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A variety of non-conjugated cis-olefins has been enantioselectively epoxidized with chiral ketones 2, and up to 92% ee has been obtained. The two prochiral faces of an olefin are likely stereodifferentiated by the relative hydrophobicity of the olefin substituents and/or allylic oxygen functionality.
Chiral ketones have been shown to be effective catalysts for asymmetric epoxidation of olefins.1 In our own studies, fructose-derived ketone 1 (Figure 1) has been shown to be a very effective catalyst for the epoxidation of trans- and trisubstituted olefins.2 It has also been found that oxazolidinone-bearing ketones 2 can give high ee’s for olefins such as conjugated aromatic cis-olefins,3a,c,d,e,g conjugated cis-dienes,3k enynes,3a,c,l styrenes,3b,c,d,f certain trisubstituted,3h,j and tetrasubstituted olefins.3i,j,4 For epoxidation of cis-olefins with ketones 2, the reacting C-C double bond has usually been conjugated with an aromatic group, an alkene, or an alkyne which directs the enantioselective epoxidation via an apparent attraction with the spiro oxazolidinone of the ketone catalyst (Figure 2). For asymmetric epoxidation of non-conjugated cis-olefins, 67% ee was obtained for cis-1-cyclohexyl-1-propene, and 94–97% ee was obtained for 3,3-ethylenedioxycycloalkenes with ketone 2a (Scheme 1).3a,c,5,6 To expand the substrate scope of chiral ketone-catalyzed epoxidation of non-conjugated cis-olefins and gain better understanding of stereodifferentiation factors, we undertook further investigations on asymmetric epoxidation of this class of olefins with glucose-derived ketones 2. Herein we wish to report our studies on this subject.
During our studies on asymmetric epoxidation of conjugated cis-dienes and enynes with ketones 2, it became apparent that the relative hydrophobicity of the olefin substituents had a significant effect on enantioselectivity.3k,l To further probe this hydrophobic effect on stereodifferentiation, cis-2-nonene was epoxidized with ketones bearing different N-substituents, giving 44%, 56%, 58%, 64% (Table 1, entry 1), and 54% ee respectively for ketones 2a–e.7 The ee initially increased with increasing length of the p-alkyl chain on the aryl ring of catalysts 2b–d (from Me to n-Bu) but decreased with further increasing length of the alkyl chain (n-C10H21) (2e). The epoxidations are run in aqueous solvent mixtures, and although the absolute configuration of the epoxide8a could not be unambiguously determined yet, the results suggest that the enantioselectivity is likely derived from hydrophobic interactions between the substrate and the catalyst with the hydrophobic n-hexyl group of the olefin aligned adjacent to the N-aryl group of the catalyst in the transition state (spiro C favored over spiro D) (Figure 3, X = H, n = 6).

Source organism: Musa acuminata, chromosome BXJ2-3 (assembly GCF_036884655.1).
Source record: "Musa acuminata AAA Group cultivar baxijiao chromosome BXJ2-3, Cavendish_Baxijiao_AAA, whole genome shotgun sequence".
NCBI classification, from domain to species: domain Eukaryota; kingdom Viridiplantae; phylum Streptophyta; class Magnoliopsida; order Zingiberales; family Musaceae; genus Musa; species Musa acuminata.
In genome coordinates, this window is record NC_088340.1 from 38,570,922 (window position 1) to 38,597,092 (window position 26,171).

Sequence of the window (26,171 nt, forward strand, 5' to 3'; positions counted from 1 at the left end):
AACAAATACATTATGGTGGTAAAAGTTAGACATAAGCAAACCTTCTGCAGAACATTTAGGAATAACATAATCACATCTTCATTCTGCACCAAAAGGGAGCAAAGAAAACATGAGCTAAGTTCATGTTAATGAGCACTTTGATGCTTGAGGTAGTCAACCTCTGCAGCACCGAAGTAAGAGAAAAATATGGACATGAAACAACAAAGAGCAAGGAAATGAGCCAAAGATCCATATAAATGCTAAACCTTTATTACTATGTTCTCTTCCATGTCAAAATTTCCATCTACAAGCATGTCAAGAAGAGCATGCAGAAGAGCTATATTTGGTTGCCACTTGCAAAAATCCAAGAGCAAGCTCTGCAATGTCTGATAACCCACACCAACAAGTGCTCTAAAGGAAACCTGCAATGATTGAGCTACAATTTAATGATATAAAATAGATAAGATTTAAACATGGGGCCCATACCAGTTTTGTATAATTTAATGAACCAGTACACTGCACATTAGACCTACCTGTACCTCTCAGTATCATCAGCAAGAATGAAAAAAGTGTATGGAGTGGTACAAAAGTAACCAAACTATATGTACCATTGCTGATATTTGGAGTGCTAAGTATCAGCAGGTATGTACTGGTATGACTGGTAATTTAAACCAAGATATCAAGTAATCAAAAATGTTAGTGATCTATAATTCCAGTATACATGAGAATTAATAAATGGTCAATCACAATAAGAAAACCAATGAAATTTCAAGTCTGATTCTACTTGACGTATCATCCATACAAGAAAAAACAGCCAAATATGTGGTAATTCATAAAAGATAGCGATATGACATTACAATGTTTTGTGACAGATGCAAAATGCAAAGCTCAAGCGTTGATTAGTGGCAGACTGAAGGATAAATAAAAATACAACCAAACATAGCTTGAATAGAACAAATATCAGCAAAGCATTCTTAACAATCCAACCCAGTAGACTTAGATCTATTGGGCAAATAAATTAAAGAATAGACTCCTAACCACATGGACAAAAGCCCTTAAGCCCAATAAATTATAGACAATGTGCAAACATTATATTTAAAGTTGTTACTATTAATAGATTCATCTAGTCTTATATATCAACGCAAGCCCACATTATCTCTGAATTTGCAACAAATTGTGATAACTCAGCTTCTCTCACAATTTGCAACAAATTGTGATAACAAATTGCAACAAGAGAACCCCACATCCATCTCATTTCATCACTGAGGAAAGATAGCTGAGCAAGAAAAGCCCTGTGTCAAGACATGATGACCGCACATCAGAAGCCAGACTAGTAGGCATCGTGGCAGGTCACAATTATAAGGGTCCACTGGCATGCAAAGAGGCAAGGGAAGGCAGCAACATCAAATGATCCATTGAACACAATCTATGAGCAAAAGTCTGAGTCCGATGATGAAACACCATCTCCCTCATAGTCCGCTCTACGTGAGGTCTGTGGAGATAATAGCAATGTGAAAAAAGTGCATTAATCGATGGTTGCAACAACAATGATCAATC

The ee increased when the other substituent on the olefin became more hydrophilic (Table 1, entries 2–5) likely due to spiro C being further favored over spiro D (Figure 3).9 Up to 91% ee was obtained for cis-dec-4-enoic acid (entry 4). For entries 4 and 5 the products were obtained as five and six-membered lactones respectively.10 The lactone in entry 4 is the enantiomer of a natural product isolated from Streptomyces griseus and has been the subject of several synthetic investigations.11 The high enantioselectivity observed for entries 4 and 5 (Table 1) is likely due to the extreme difference in hydrophilicity between the two olefin substituents. The carboxylic acids are presumably deprotonated under the basic reaction conditions to give the corresponding carboxylates which are charged polar groups.
Good ee’s can also be obtained for certain allylic ethers (Table 1, entries 6–8). An allylic acetal was a very effective substrate (Table 1, entry 10), but an acyclic allylic ketal (entry 11) was not, in contrast to the cyclic ketals previously studied (Scheme 1). All-carbon analogs of an aromatic ether and a cyclic ketal gave much lower ee’s than their oxygen-containing counterparts (Table 1, entries 9 and 12) indicating the oxygen atoms are important for stereodifferentiation. The absolute configurations of the epoxides from 3,3-ethylenedioxycyclohexene (Scheme 1) and the allylic ethers of entries 6 and 8 (Table 1) indicate that ketal and ether substituents prefer to be proximal to the oxazolidinone of 2a during the transition states (Figure 4) (for methods used to determine absolute configuration, see Supporting Information).